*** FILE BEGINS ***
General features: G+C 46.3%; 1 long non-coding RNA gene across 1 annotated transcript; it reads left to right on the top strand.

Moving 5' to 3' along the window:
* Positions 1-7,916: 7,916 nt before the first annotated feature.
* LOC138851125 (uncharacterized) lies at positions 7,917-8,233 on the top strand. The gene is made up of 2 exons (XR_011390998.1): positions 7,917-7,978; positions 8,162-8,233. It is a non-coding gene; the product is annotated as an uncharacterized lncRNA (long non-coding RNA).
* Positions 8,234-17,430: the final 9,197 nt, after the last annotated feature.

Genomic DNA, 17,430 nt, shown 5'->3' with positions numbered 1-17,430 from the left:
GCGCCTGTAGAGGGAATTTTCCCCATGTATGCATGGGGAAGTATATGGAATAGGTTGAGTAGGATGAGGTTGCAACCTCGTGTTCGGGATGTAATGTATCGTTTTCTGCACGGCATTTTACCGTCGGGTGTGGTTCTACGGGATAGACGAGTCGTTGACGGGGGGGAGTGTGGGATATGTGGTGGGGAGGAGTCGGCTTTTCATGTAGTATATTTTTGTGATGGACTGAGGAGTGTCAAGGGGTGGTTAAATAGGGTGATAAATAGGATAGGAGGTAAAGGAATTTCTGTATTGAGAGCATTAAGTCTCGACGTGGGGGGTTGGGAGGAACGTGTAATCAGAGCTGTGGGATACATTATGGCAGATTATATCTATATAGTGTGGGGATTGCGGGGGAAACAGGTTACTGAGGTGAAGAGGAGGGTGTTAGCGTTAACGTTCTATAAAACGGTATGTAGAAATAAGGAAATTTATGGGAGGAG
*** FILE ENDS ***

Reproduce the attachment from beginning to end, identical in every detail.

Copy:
General features: G+C 46.3%; 1 long non-coding RNA gene across 1 annotated transcript; it reads left to right on the top strand.

Moving 5' to 3' along the window:
* Positions 1-7,916: 7,916 nt before the first annotated feature.
* LOC138851125 (uncharacterized) lies at positions 7,917-8,233 on the top strand. The gene is made up of 2 exons (XR_011390998.1): positions 7,917-7,978; positions 8,162-8,233. It is a non-coding gene; the product is annotated as an uncharacterized lncRNA (long non-coding RNA).
* Positions 8,234-17,430: the final 9,197 nt, after the last annotated feature.

Genomic DNA, 17,430 nt, shown 5'->3' with positions numbered 1-17,430 from the left:
GCGCCTGTAGAGGGAATTTTCCCCATGTATGCATGGGGAAGTATATGGAATAGGTTGAGTAGGATGAGGTTGCAACCTCGTGTTCGGGATGTAATGTATCGTTTTCTGCACGGCATTTTACCGTCGGGTGTGGTTCTACGGGATAGACGAGTCGTTGACGGGGGGGAGTGTGGGATATGTGGTGGGGAGGAGTCGGCTTTTCATGTAGTATATTTTTGTGATGGACTGAGGAGTGTCAAGGGGTGGTTAAATAGGGTGATAAATAGGATAGGAGGTAAAGGAATTTCTGTATTGAGAGCATTAAGTCTCGACGTGGGGGGTTGGGAGGAACGTGTAATCAGAGCTGTGGGATACATTATGGCAGATTATATCTATATAGTGTGGGGATTGCGGGGGAAACAGGTTACTGAGGTGAAGAGGAGGGTGTTAGCGTTAACGTTCTATAAAACGGTATGTAGAAATAAGGAAATTTATGGGAGGAG